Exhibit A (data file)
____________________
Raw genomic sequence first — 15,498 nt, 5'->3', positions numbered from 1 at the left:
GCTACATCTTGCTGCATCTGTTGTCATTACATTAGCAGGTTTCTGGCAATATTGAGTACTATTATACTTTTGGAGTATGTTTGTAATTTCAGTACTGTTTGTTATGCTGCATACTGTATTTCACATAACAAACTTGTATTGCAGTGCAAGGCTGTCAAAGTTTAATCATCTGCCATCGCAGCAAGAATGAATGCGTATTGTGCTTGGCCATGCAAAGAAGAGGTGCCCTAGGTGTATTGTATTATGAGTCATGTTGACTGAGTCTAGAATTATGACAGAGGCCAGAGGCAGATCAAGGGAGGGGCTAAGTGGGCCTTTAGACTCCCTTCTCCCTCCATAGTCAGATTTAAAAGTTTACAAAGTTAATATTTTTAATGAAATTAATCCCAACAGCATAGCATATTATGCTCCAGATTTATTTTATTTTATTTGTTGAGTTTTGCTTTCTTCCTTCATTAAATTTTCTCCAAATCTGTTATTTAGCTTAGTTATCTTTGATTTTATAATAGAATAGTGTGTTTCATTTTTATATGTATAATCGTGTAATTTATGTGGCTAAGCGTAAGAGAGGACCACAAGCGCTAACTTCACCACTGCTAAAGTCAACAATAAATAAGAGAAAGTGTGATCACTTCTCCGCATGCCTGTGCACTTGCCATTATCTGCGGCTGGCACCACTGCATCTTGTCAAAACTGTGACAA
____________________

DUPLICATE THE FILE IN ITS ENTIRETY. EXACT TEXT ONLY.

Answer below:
Raw genomic sequence first — 15,498 nt, 5'->3', positions numbered from 1 at the left:
GCTACATCTTGCTGCATCTGTTGTCATTACATTAGCAGGTTTCTGGCAATATTGAGTACTATTATACTTTTGGAGTATGTTTGTAATTTCAGTACTGTTTGTTATGCTGCATACTGTATTTCACATAACAAACTTGTATTGCAGTGCAAGGCTGTCAAAGTTTAATCATCTGCCATCGCAGCAAGAATGAATGCGTATTGTGCTTGGCCATGCAAAGAAGAGGTGCCCTAGGTGTATTGTATTATGAGTCATGTTGACTGAGTCTAGAATTATGACAGAGGCCAGAGGCAGATCAAGGGAGGGGCTAAGTGGGCCTTTAGACTCCCTTCTCCCTCCATAGTCAGATTTAAAAGTTTACAAAGTTAATATTTTTAATGAAATTAATCCCAACAGCATAGCATATTATGCTCCAGATTTATTTTATTTTATTTGTTGAGTTTTGCTTTCTTCCTTCATTAAATTTTCTCCAAATCTGTTATTTAGCTTAGTTATCTTTGATTTTATAATAGAATAGTGTGTTTCATTTTTATATGTATAATCGTGTAATTTATGTGGCTAAGCGTAAGAGAGGACCACAAGCGCTAACTTCACCACTGCTAAAGTCAACAATAAATAAGAGAAAGTGTGATCACTTCTCCGCATGCCTGTGCACTTGCCATTATCTGCGGCTGGCACCACTGCATCTTGTCAAAACTGTGACAA